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Russia reportedly sheltering Ukraine's president

By The Associated Press

This article was originally published February 27, 2014 at 6:52 a.m. Updated February 27, 2014 at 10:36 a.m.


A Pro-Russian demonstrator attends a protest in front of a local government building in Simferopol, Crimea, Ukraine, on Thursday, Feb. 27, 2014.

KIEV, Ukraine — Russia scrambled fighter jets to patrol its border and reportedly gave shelter to Ukraine's fugitive president as pro-Russian gunmen stormed offices of Ukraine's strategic region of Crimea, deepening the crisis for the new Ukrainian government even as it was being formed.

The moves pose an immediate challenge to Ukraine's new authorities as they seek to set up an interim government for the country, whose population is divided in loyalties between Russia and the West. Ukraine's new prime minister said the country's future lies in the European Union but with friendly relations with Russia. Moscow, meanwhile, has launched a massive military exercise involving 150,000 troops and put fighter jets on patrol along the border.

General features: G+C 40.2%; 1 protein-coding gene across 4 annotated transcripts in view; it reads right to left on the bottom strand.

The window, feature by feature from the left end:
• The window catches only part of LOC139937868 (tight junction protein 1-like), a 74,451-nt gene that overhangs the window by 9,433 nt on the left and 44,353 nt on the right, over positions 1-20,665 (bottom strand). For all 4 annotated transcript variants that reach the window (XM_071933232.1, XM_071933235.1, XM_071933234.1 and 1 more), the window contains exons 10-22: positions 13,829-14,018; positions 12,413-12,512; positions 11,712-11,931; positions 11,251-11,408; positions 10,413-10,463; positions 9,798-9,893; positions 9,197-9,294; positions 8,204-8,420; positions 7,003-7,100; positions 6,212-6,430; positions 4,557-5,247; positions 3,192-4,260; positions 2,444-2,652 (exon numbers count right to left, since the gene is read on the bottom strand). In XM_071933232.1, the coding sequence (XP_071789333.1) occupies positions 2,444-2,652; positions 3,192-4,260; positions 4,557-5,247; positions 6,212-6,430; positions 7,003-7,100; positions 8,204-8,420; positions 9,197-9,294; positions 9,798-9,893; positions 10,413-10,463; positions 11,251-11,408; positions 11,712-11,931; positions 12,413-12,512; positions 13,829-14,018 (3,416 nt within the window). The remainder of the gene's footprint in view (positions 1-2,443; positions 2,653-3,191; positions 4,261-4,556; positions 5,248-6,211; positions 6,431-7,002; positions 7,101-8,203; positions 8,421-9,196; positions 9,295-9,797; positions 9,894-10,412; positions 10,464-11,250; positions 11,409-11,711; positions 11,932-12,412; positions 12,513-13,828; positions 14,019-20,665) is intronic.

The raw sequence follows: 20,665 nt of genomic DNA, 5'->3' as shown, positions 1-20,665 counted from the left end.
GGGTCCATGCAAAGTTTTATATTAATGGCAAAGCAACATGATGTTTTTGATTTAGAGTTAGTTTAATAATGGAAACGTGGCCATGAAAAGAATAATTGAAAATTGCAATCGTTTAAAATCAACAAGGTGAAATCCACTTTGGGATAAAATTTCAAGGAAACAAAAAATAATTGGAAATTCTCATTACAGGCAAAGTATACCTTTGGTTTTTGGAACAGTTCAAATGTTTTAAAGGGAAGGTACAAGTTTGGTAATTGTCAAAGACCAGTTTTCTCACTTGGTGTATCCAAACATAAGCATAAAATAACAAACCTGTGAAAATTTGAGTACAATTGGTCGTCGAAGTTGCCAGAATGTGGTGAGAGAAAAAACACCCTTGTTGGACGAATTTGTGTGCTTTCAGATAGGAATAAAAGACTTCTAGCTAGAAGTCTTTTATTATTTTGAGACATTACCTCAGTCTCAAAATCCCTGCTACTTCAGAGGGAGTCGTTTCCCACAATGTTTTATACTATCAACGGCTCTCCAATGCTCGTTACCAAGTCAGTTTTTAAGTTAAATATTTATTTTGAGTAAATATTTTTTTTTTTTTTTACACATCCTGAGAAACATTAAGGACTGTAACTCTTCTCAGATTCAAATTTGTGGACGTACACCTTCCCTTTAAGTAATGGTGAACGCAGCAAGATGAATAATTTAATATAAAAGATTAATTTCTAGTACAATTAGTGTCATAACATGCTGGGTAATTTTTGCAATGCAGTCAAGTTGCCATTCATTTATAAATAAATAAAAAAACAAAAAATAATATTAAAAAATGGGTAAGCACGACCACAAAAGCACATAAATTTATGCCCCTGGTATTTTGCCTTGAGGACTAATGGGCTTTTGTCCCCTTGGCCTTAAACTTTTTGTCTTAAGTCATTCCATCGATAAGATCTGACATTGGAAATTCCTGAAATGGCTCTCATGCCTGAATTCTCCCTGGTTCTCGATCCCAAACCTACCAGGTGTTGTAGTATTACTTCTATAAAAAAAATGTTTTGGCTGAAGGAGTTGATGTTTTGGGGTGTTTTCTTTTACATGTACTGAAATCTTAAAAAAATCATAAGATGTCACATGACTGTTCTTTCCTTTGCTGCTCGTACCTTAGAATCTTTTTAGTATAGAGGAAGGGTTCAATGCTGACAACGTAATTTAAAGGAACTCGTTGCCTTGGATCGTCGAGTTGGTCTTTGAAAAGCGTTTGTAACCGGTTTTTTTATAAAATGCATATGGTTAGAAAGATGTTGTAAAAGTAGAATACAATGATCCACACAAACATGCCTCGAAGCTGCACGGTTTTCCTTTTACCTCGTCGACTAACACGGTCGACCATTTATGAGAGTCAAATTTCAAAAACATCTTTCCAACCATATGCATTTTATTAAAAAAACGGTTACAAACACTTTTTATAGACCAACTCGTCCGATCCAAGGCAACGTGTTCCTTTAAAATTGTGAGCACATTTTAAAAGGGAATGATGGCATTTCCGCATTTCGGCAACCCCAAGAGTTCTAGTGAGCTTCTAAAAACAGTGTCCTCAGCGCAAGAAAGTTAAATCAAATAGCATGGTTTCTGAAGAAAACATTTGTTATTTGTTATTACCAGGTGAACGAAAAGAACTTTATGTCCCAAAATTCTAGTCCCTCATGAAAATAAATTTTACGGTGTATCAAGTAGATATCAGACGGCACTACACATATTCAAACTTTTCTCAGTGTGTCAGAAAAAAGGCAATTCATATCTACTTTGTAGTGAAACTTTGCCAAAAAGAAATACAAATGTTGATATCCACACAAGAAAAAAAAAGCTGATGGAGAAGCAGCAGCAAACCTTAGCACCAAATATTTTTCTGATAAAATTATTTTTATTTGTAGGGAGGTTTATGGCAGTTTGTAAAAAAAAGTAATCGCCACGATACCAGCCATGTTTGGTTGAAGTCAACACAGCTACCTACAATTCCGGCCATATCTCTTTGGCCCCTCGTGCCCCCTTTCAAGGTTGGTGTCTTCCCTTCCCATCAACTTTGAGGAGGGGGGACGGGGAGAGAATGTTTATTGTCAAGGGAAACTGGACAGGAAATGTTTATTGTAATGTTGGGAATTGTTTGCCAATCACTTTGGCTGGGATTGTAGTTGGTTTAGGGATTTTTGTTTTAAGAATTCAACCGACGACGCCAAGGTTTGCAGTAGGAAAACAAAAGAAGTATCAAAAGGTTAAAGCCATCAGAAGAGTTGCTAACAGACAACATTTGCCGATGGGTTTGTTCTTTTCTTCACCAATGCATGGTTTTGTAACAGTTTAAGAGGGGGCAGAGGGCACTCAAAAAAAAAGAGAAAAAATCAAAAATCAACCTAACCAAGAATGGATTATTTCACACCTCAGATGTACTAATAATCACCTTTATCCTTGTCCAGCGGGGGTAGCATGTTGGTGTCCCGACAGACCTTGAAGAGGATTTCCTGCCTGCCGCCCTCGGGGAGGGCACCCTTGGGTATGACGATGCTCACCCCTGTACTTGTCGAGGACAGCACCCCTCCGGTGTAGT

A respected Russian news organization reported that the fugitive president, Viktor Yanukovych, who was driven out of Kiev by a three-month protest movement, was staying in a Kremlin sanatorium just outside Moscow.

"I have to ask Russia to ensure my personal safety from extremists," Yanukovych said in a statement carried by Russian news agencies on Thursday. He said he still considers himself president and sees the new Ukrainian authorities as illegitimate.


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